Peter Steiner is probably best known for the most reproduced cartoon in New Yorker history, “On the Internet no one knows you’re a dog,” (seen here). The prolific master is also the author of six thrillers. His new political thriller, The Good Cop (Willi Geismeier Mysteries), asks: How do you uphold the law when the law goes bad?
While it’s not unusual to see a cartoonist publish volumes of their cartoons, graphic novels or memories, a novel (let alone six!) peaks our curiosity.
Recently we asked Peter Steiner how he went from famed New Yorker cartoonist to author of six thrillers.
Peter: I’m not quite sure how or why the change happened. But I think it started before I was a professional cartoonist when I was still a college professor teaching German. I taught German language of course, but I also taught German literature and, as such, introduced American students to some great storytelling, from Goethe and Schiller to Thomas Mann and Franz Kafka. That required me to understand how these artists constructed their works, how they achieved their effects. And so, without knowing or intending it, I was plundering these writers’ toolboxes for various devices and methods. And, maybe more importantly, I was building an even deeper appreciation and enthusiasm for writing.
I moved into art when I became disenchanted with academe, and cartooning because it was something I had always done, mostly for my own amusement. The literary tools I had acquired were useful as a cartoonist, because making an effective cartoon takes some writing skills—not just the caption, but also the construction of the picture. But I don’t want to overstate the connection. I mainly became a cartoonist because it was something I could do pretty well and loved doing.
I started writing my own fiction while still teaching, and wrote my first novel while still cartooning full time. My first novel came about as I was dealing with some difficult personal stuff by writing about it. That writing—a journal at first—morphed into my first novel which remains unpublished.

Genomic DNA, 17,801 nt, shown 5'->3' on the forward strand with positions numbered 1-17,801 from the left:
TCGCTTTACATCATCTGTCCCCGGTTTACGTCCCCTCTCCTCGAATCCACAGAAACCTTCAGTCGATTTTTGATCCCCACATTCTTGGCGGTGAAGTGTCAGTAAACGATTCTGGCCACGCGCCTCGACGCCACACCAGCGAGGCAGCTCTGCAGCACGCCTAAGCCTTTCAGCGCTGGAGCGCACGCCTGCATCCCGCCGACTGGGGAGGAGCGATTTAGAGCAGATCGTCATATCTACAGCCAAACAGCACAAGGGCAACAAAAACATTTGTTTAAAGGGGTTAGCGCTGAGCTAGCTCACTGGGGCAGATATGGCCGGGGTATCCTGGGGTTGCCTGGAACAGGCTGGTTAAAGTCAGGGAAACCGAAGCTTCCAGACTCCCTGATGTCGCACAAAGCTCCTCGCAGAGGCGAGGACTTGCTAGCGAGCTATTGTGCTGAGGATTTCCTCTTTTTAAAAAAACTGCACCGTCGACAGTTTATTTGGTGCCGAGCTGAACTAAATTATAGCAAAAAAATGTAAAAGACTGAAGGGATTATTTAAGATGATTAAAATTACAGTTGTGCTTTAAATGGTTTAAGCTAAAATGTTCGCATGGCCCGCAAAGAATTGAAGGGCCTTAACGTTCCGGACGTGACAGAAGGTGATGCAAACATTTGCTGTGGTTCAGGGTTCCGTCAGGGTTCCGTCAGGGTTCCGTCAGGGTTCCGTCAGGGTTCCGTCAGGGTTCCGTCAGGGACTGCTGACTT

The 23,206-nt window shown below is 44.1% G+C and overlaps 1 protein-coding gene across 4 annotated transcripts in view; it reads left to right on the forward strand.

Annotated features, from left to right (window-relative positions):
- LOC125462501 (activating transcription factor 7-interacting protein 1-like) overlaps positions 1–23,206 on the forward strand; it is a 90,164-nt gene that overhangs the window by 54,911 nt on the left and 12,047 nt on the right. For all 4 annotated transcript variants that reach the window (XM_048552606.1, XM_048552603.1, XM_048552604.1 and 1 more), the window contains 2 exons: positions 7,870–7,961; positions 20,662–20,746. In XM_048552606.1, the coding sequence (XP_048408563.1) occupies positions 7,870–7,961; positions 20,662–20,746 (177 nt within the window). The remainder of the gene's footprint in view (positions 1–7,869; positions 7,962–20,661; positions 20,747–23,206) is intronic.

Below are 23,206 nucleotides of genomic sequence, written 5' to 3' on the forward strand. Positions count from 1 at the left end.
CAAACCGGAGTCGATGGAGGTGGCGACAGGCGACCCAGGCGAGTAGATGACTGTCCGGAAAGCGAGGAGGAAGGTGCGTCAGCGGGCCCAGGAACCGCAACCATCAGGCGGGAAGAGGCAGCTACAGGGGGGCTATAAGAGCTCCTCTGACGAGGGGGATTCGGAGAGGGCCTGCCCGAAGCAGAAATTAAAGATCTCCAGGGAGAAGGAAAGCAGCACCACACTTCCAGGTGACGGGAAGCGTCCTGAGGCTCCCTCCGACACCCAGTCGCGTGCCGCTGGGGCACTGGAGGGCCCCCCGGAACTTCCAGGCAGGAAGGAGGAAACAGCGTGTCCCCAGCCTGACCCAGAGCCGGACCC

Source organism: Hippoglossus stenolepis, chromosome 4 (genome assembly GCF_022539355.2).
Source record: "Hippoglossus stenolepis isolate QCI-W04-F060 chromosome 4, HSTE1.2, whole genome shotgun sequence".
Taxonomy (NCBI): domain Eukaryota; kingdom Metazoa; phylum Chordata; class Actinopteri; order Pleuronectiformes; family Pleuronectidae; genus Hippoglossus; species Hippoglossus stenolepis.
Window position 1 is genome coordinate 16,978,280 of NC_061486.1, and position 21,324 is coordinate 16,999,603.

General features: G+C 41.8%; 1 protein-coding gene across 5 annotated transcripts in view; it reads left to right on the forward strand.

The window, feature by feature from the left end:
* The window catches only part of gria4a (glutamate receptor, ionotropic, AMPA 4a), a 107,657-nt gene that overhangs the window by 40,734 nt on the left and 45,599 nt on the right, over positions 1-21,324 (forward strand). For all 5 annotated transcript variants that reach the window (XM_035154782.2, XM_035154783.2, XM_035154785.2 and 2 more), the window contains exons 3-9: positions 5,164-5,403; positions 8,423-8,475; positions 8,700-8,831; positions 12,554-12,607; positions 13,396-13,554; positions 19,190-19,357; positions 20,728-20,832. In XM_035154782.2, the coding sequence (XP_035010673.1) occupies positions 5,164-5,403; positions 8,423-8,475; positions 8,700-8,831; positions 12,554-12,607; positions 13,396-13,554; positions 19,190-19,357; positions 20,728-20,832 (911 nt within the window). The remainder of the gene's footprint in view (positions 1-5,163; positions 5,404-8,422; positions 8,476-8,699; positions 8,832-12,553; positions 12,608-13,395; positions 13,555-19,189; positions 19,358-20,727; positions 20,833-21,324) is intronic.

CC: Ah, the old novel-in-the-drawer conundrum. How many novels did you write before you had your first book published?
Peter: My second novel was published, but I have three or four other unpublished novels written in between the published ones.
CC: A win for the second out of the gate! That’s impressive. So, what drew you to political thrillers? Humor seems like it might be a more natural next step for a cartoonist.
Peter: Writing humor is different from drawing humor. I don’t think I do humorous writing very well, although I do have a satirical novel among my unpublished stuff which has its funny moments. I didn’t set out to write thrillers, and in fact I don’t think of my books as thrillers so much as novels. I never liked it that my previous publisher stuck the word mystery or thriller on the covers. I thought it was misleading and distorted readers’ expectations. And I got some nasty reviews on Amazon that suggest that I was correct about that. “Thriller?! Are you kidding me?” That sort of thing.
CC: That’s interesting that you don’t think of your books as thrillers. For you, where does the line between thriller and novel lie?
Peter: My sense of what thrillers are (and I’m by no means an expert) is that the thriller author’s principal objective is thrills. Character, history, plot, all the other elements of a novel are subordinated to plot driven generation of suspense, tension, and excitement. The thrill is the main and essential ingredient. I write my books around a situation, a moment in history in the case of the Good Cop and the characters’ responses to those situations, whether it is suspenseful or thrilling or not.
CC: Did you plan your first book as series? Was it hard to put that series to bed and begin anew?
Peter: I didn’t plan my first book as a series. But Saint Martin’s Press, my publisher at the time, was not interested in anything else from me. I enjoyed writing those books, loved the characters, and was pleased to write the books. In fact I wrote another book in the series that they eventually refused to publish and which remains unpublished. I’ll miss Louis Morgon—he became a sort of alter ego and still has some life in him. So who knows what will happen.
CC: What’s next for you?
Peter: The Good Cop the first in a series. I’m already working on the next, which means writing in fits and starts at the moment.
CC: Well, we’ll look forward to that! It’s always exciting to begin a book knowing there are more on the way.
Praise for The Good Cop:
“A precisely written, carefully plotted novel, all the more dramatic for its understated tone.”—Booklist on The Good Cop
The Good Cop (Willi Geismeier Mysteries) is out now.